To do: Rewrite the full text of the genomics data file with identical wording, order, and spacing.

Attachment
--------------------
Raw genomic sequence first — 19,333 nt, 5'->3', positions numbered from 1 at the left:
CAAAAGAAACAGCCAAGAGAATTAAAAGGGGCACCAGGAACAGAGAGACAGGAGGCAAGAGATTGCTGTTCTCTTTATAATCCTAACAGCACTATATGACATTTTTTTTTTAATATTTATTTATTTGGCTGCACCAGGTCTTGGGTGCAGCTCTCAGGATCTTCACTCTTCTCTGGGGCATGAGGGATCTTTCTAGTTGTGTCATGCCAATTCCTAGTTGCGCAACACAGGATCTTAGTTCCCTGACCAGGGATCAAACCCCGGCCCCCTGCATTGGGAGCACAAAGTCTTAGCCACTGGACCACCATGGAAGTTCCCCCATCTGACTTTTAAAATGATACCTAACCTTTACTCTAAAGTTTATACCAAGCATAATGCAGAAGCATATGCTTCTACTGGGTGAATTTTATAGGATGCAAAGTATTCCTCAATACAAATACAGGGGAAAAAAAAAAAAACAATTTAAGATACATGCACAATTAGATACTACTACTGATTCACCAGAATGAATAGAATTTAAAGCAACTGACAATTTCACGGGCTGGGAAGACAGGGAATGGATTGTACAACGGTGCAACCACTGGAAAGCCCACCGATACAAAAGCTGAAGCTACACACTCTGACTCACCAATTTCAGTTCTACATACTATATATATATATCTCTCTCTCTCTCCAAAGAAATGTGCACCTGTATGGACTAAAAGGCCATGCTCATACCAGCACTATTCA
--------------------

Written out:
Raw genomic sequence first — 19,333 nt, 5'->3', positions numbered from 1 at the left:
CAAAAGAAACAGCCAAGAGAATTAAAAGGGGCACCAGGAACAGAGAGACAGGAGGCAAGAGATTGCTGTTCTCTTTATAATCCTAACAGCACTATATGACATTTTTTTTTTAATATTTATTTATTTGGCTGCACCAGGTCTTGGGTGCAGCTCTCAGGATCTTCACTCTTCTCTGGGGCATGAGGGATCTTTCTAGTTGTGTCATGCCAATTCCTAGTTGCGCAACACAGGATCTTAGTTCCCTGACCAGGGATCAAACCCCGGCCCCCTGCATTGGGAGCACAAAGTCTTAGCCACTGGACCACCATGGAAGTTCCCCCATCTGACTTTTAAAATGATACCTAACCTTTACTCTAAAGTTTATACCAAGCATAATGCAGAAGCATATGCTTCTACTGGGTGAATTTTATAGGATGCAAAGTATTCCTCAATACAAATACAGGGGAAAAAAAAAAAAACAATTTAAGATACATGCACAATTAGATACTACTACTGATTCACCAGAATGAATAGAATTTAAAGCAACTGACAATTTCACGGGCTGGGAAGACAGGGAATGGATTGTACAACGGTGCAACCACTGGAAAGCCCACCGATACAAAAGCTGAAGCTACACACTCTGACTCACCAATTTCAGTTCTACATACTATATATATATATCTCTCTCTCTCTCCAAAGAAATGTGCACCTGTATGGACTAAAAGGCCATGCTCATACCAGCACTATTCA